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Episode 40: Justin Ross Harris Trial Testimony

This episode contains the testimony of 21-year-old Jaynie Meadows during the trial of Harris, known as Ross, for the death of his 22-month-old son Cooper. On June 18 2014, 24-year old Harris took his son to a fast food restaurant to get breakfast, then drove to his office at Home Depot, leaving Cooper strapped into a rear-facing child seat in the back of his car instead of taking him to daycare.

It was a very hot day. Around noon, Harris went to lunch with some colleagues, then picked up some light bulbs and put them in his car. Video surveillance footage shows that he did not look in the back of the SUV. Seven hours later, when he was driving home from work, he discovered Cooper’s dead body in the back of his car.

Child “hot car deaths” are not uncommon, and are generally considered to be tragic accidents–acts of negligence or, at worst, involuntary manslaughter. What made Harris’s case different was the prosecution’s argument that he killed his child deliberately because he wanted to live a carefree life. The State argued Harris was a sex addict who was visiting prostitutes and having affairs with multiple women. Harris’s numerous girlfriends and lovers testified to this fact in court, and police witnesses showed that, on the day of Cooper’s death, Harris had been sexting with at least six women, some of whom were under the age of consent. One of these women was Jaynie Meadows.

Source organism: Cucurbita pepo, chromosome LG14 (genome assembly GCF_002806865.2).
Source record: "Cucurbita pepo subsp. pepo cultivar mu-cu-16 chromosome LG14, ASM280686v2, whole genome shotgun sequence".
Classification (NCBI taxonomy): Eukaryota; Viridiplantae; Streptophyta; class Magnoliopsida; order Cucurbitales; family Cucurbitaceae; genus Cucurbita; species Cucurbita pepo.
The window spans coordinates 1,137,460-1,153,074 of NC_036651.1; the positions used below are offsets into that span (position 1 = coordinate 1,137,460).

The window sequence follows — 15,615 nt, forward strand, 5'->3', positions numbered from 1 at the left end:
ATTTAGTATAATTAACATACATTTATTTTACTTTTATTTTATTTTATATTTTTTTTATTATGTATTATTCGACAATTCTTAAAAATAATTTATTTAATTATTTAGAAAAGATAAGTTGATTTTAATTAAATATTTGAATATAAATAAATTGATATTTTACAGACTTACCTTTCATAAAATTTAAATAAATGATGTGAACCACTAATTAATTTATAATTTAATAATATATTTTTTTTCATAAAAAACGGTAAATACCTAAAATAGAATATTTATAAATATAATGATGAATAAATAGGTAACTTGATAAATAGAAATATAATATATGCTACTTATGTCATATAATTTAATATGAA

Jaynie is poised and confident as she recounts the course of her relationship with the persistent Harris, which took place mostly via text, phone, and chat apps. She testifies that she was an 18-year-old college student in 2013, when she first began engaging in online chats with Harris. Eventually, she says, she fell in love with him. “He told me he loved me every day,” she says. The prosecutor asks her to read aloud a text from Harris: “If Cooper wasn’t in the picture, I probably would have left my wife by now.”

Under cross-examination, Meadows begins to lose her poise and grows increasingly impatient with the prolonged questioning, often glaring at the defense attorney. Harris was found guilty malice murder and felony murder charges, as well as sending sexual text messages to a teenage girl and sending her nude photos.

Listen to the testimony here

Learn more about the case here